Katherine Groggett was not only a strong leader and a passionate learner, but she was a loving friend, family member, and a beautiful soul. I only personally knew Katherine briefly, but she left a glimmer of light in my life that I have so much more drive to sha-
re now, for her memory. Katherine came to the University of Idaho community as a freshman and new member of the Delta Delta Delta sorority Theta Tau chapter, where Katherine and I crossed paths.
Katherine was a junior at the University of Idaho, and studied dietetics, a nutrition science. She was incredibly dedicated to and passionate about dance, and had been most of her life.
She was a beautiful dancer with flawless technique and infallible talent. Katherine was currently in term as president of Tri Delta’s Theta Tau chapter, promoting to “steadfastly love one another” and support St. Jude’s Children’s Research Hospital.
I have learned a lot since beginning my stint this semester as Editor of the Women’s Center Blog. This position has put me in contact with many strong, intelligent, kind, and patient, Feminist women.
I place extra emphasis on patient.
Because, I have been on a learning curve, so to speak. I have been getting an education about Feminism and how to interact and exist in this world. I have also been proven wrong. A bunch. Consequently, I have done and said things that were offensive to my feminine colleagues and friends. Patience, on their part, has been valuable to me as I stumbled along.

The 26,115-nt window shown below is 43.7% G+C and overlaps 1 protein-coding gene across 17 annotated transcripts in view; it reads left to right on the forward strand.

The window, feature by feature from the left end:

I spent some time trying to muddle through things on my own. Eventually, I decided to reach out and ask some of these women for their opinions/input regarding two areas:
“What does a Feminist need from a male ally?”
“How can males help in the struggle against Rape Culture?”
I don’t think it’s easy for people to understand how severe news reports of sexual assault, school shootings, and terrorism are. This separation is similar to receiving news about someone you know who broke their leg. You may discuss how unfortunate it is, ask how it happened, and maybe even discuss the potential challenges they will face in the near future. However…
Someone breaking their leg doesn’t rock your world.
Someone breaking their leg will notforce you to lie awake at night.
Someone breaking their leg can heal.
Older generations try to blame this lack of sympathy on violent video games, and our generation’s constant attachment to technology. It’s been said that video games like Call of Duty (COD), that “promote” the use of firearms, or Grand Theft Auto (GTA), which displays multiple forms of physical violence, could be the cause of such numbness.
I’ve heard many people try to blame sexual assault and rape on our generation as well, saying that, “This was never a problem when I was your age.”
Trigger Warning: This post discusses multiple survivors’ sexual assault experiences and may be triggering for others who have also experienced sexual assault.
If you have been keeping up with the University of Idaho news lately, you will notice the attention a 2013 sexual assault case is getting. The Idaho Statesman recently discovered a survivor’s testimony on a blog site, and ran a story that covered the investigation. (Read here). Long story short, the survivors did not receive the help from the athletic department they needed. Both people involved were athletes at UI, but the athletic department only protected the assaulter. The survivors then went to the Women’s Center, and the staff there took the case to the Dean of Students for an investigation. The assaulter was no longer allowed to play football at UI. However, he is now playing for a team in New York (which I do not agree with, but that is a conversation for another day).